It’s no secret that one of the keys to unlocking long-term success in school and work and across multiple domains is by developing a child’s skills in literacy early and often. However, part of being a 21st-century citizen entails being surrounded by big data, new technology, and a wealth of information. Advertisers and politicians constantly cite statistics. Stores inundate you with subscriptions and sales. In addition to literacy in reading and writing, we must also pay attention to our children’s mathematical literacy.
In developing our new core K–12 mathematics solutions, we considered how to empower students to think critically about the world around them and to become fearless problem solvers. We want learners to see the role that mathematics plays in life and encourage them to engage with mathematics in ways that promote being a constructive, concerned, and reflective citizen—all features of good mathematical literacy.
There is plenty of evidence that being mathematically literate leads to greater success across many disciplines. Mathematical literacy:
- is independent of any one culture and provides tools for solving individual and social problems;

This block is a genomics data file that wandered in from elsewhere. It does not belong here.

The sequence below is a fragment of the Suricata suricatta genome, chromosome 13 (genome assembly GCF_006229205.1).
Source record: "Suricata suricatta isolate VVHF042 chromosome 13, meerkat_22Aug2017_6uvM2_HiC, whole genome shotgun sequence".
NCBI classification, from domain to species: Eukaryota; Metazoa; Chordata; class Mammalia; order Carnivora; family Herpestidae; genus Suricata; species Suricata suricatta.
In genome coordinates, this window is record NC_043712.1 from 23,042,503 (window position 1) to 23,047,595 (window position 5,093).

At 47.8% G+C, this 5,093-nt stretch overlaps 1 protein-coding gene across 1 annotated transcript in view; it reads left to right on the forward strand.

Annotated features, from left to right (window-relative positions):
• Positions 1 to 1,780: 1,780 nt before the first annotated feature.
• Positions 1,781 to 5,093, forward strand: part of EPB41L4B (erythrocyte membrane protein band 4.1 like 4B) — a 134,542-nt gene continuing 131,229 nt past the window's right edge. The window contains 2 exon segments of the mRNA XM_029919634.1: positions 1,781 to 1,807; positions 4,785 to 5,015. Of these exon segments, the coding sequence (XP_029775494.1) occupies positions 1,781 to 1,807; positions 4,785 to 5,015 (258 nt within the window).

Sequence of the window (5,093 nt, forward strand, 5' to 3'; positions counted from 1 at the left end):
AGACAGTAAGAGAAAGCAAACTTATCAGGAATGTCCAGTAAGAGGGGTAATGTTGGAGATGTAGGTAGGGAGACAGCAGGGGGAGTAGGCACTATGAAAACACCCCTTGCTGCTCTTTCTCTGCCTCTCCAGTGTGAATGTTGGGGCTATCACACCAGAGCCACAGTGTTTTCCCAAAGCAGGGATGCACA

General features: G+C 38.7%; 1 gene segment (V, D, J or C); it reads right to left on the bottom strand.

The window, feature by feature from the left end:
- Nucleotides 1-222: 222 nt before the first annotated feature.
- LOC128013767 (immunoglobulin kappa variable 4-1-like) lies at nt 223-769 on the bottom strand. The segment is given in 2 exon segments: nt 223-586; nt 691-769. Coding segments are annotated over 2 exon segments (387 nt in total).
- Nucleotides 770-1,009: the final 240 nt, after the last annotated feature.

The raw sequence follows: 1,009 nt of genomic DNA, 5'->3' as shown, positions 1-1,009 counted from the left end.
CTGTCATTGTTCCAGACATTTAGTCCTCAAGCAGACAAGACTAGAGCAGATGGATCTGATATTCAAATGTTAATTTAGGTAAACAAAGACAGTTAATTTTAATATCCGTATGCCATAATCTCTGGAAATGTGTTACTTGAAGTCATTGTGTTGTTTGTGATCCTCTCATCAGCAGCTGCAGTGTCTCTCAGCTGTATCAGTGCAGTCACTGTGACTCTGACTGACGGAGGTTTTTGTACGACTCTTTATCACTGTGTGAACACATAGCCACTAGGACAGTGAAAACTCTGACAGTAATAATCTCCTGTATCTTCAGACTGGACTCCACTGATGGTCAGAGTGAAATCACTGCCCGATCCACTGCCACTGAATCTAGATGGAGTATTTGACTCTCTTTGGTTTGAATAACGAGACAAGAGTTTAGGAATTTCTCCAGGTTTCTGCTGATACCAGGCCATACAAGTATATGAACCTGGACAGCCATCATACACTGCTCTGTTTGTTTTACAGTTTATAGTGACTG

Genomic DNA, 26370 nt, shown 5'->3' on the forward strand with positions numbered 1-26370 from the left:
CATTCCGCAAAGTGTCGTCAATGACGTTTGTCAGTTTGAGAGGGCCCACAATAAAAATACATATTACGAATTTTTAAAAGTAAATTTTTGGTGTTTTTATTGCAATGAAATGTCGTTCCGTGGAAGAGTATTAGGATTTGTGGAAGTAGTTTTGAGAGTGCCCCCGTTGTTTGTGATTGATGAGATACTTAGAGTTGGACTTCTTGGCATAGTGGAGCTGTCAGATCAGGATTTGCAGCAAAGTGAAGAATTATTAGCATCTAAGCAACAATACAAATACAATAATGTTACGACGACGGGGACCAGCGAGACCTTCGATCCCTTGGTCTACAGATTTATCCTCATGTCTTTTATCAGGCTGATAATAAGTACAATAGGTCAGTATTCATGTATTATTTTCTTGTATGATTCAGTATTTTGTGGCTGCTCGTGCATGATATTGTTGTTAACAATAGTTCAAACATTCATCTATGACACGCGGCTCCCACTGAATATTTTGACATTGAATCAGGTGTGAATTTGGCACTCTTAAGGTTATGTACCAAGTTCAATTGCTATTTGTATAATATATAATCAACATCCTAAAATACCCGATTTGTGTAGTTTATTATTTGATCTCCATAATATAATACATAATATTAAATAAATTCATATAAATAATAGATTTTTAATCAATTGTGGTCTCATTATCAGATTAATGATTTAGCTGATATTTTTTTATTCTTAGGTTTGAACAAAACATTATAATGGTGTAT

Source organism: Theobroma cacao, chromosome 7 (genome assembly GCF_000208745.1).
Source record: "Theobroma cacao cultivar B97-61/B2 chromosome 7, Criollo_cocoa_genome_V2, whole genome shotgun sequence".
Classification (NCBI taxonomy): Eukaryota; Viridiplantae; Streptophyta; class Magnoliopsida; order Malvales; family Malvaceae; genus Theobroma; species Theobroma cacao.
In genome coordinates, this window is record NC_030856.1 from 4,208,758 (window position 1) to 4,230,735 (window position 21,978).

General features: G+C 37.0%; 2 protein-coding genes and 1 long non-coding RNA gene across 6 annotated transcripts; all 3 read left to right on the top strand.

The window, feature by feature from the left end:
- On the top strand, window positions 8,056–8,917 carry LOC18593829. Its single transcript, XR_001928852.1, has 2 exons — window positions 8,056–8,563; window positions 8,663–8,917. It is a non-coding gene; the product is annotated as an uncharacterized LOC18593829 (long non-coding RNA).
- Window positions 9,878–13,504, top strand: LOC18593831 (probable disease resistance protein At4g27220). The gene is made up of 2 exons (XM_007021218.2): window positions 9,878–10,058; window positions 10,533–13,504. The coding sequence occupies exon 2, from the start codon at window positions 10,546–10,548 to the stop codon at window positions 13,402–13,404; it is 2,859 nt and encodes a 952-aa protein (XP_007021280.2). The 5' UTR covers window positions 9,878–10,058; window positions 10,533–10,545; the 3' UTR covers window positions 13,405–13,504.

- can be applied to large-scale social problems, such as effecting social change, building a cultural identity, and improving the environment;
- allows us to internalize numerical competencies that technology has allowed us to stop focusing on.
One way to build mathematical literacy is to make math fun. Worksheet drills, while arguably necessary, do not build the big-picture lens on mathematics in the same way that games, puzzles, and open-ended problems can offer. Into Math and Into AGA connect math content not just to specific standards, but also to broad ideas in math and standards for mathematical processes and practices.
Try your hand with a little math fun and test your mathematical literacy with our Real Number Trivia quiz!
(Note: A five-minute online quiz does not actually measure your math literacy. Knowing how many dwarves accompanied Snow White is not correlated to long-term success in math class. Probably.)